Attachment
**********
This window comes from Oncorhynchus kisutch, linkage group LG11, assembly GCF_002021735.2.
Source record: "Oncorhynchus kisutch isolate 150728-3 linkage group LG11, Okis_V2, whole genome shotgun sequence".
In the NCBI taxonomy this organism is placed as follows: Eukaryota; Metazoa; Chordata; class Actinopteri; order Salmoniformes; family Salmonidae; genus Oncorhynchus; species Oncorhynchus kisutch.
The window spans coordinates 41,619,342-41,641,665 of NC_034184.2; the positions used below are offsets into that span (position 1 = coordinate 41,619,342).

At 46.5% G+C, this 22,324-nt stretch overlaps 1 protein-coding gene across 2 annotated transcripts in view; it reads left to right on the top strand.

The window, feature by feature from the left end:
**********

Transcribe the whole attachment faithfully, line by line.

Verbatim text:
This window comes from Oncorhynchus kisutch, linkage group LG11, assembly GCF_002021735.2.
Source record: "Oncorhynchus kisutch isolate 150728-3 linkage group LG11, Okis_V2, whole genome shotgun sequence".
In the NCBI taxonomy this organism is placed as follows: Eukaryota; Metazoa; Chordata; class Actinopteri; order Salmoniformes; family Salmonidae; genus Oncorhynchus; species Oncorhynchus kisutch.
The window spans coordinates 41,619,342-41,641,665 of NC_034184.2; the positions used below are offsets into that span (position 1 = coordinate 41,619,342).

At 46.5% G+C, this 22,324-nt stretch overlaps 1 protein-coding gene across 2 annotated transcripts in view; it reads left to right on the top strand.

The window, feature by feature from the left end: